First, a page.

What happened in Gujarat has been chronicled by many and has understandably aroused national and international indignation. Never before have the dreadful possibilities of communal hatred so brutally come to the fore. Notwithstanding the attempts to push them under the carpet and to seek an alibi for the horrors perpetrated in the name of religion, it is unlikely to be so easily erased from public memory. Yet, it is necessary to outlive the inhuman experience of this attempt at genocide with the collaboration and connivance of the state and come to grips with its implications for the future of the Republic. For what is at stake are the fundamental principles on which rest the well-being of the society.
There is no simple answer to why Gujarat happened. The how is often a reflection of why. Even a preliminary reading of the data collected by several organisations and individuals reveal its fairly long period of gestation, ideologically and organisationally. The theories of retaliation and spontaneity have by now been laid to rest. The evidence about planning and organisation is so overwhelming that the extent, the intensity and the continuity of violence are not the least surprising. Communalism, by general scholarly consensus, is an urban phenomenon, with the middle class as its social base and the poor and the marginalised as its fodder. But the recent events in Gujarat indicate a change: the conflict has spilled over from the urban to the rural sector. Not only the geographical but also the social reach has undergone visible change. Unlike on previous occasions, this time around the number of people involved in violence - arson, looting, murder and rape - is very large, in some areas numbering 10,000 to 15,000. And they were drawn from all sections of society - the Adivasis, the Dalits, OBCs and upper castes. The reach of communal consciousness in Gujarat society has expanded in recent times, both vertically and horizontally.
No single cause would explain the massive mobilisation of communal sentiment witnessed in Gujarat. Several interests - economic, political, cultural and ideological - have converged to create a social situation in which the irrational and the coercive gained dominance. The social disruption it brought about inhered in it several characteristics of fascism - intolerance, hatred, brutality and urge for ethnic cleansing. And the triumph of fascism, as Peter Fritzsche has observed, "has to be sought as much in the realm of ideas and loyalties as in the convergence of economic and military crisis". It is in this context the sustained ideological work by the members of the Sangh Parivar, particularly during the last 20 years, which has induced a social consciousness informed by communal solidarity and religious antagonism, becomes meaningful.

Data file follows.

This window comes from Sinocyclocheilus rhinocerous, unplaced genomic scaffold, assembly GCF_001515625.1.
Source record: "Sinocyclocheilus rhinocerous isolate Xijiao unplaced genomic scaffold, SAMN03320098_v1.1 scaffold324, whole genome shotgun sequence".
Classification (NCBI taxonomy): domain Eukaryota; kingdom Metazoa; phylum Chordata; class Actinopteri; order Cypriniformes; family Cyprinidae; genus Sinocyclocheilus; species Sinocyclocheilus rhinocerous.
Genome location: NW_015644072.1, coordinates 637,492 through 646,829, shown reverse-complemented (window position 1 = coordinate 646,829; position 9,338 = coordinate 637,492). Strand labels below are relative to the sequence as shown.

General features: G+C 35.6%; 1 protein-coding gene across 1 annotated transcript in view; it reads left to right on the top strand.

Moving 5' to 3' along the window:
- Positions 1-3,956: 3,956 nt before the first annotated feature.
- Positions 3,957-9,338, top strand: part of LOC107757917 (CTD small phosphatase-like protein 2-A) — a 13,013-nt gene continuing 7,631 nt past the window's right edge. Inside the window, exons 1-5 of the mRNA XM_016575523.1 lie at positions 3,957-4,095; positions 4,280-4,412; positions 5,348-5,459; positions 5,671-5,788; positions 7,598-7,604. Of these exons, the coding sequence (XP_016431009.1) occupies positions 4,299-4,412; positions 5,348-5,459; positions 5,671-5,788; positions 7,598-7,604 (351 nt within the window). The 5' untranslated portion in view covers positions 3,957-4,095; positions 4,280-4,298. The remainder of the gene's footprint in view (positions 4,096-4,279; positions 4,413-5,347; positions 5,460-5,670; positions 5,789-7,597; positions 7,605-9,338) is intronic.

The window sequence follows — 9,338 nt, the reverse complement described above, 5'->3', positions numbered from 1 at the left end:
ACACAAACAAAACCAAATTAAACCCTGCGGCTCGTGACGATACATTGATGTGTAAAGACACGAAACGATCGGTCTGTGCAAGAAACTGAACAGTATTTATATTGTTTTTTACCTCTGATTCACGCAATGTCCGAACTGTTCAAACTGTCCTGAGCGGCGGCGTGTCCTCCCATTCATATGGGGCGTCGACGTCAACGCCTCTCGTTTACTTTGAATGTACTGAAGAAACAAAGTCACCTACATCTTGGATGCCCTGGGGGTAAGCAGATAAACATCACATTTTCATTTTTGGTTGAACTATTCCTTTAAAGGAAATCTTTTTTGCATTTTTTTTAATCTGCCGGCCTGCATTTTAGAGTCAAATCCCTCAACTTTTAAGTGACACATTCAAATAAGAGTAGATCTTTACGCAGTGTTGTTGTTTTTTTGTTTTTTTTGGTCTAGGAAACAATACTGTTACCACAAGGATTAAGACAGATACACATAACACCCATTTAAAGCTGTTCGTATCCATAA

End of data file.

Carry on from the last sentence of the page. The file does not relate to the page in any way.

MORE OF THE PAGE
The ideas and loyalties which communalism represent have percolated into both civil and political society in Gujarat. In creating such a situation, the cultural and social intervention by the volunteers of the Parivar has indeed played a crucial role. More important, however, is the contribution of agencies such as the media, education and culture. They have grievously misrepresented both the past and the present. The past is so constructed in innumerable pamphlets circulated all over Gujarat, invoking history from the time of the attack on the Somnath temple by Muhammad Ghori to events leading to the partition of India, in order to demonise the Muslims and thus to ostracise them. The Christians were similarly portrayed in the context of conversion. The present, on the other hand, is vitiated by the circulation of rumours like the possible attack of Hindus by the Haj pilgrims, returning with lethal weapons and explosives. The notion that non-Hindu is an enemy has been widely popularised and has unfortunately gained acceptance in the minds of many. The unprecedented participation of people drawn from different social strata was partly the result of the shared feeling of common community interest and antagonism to others thus created in society.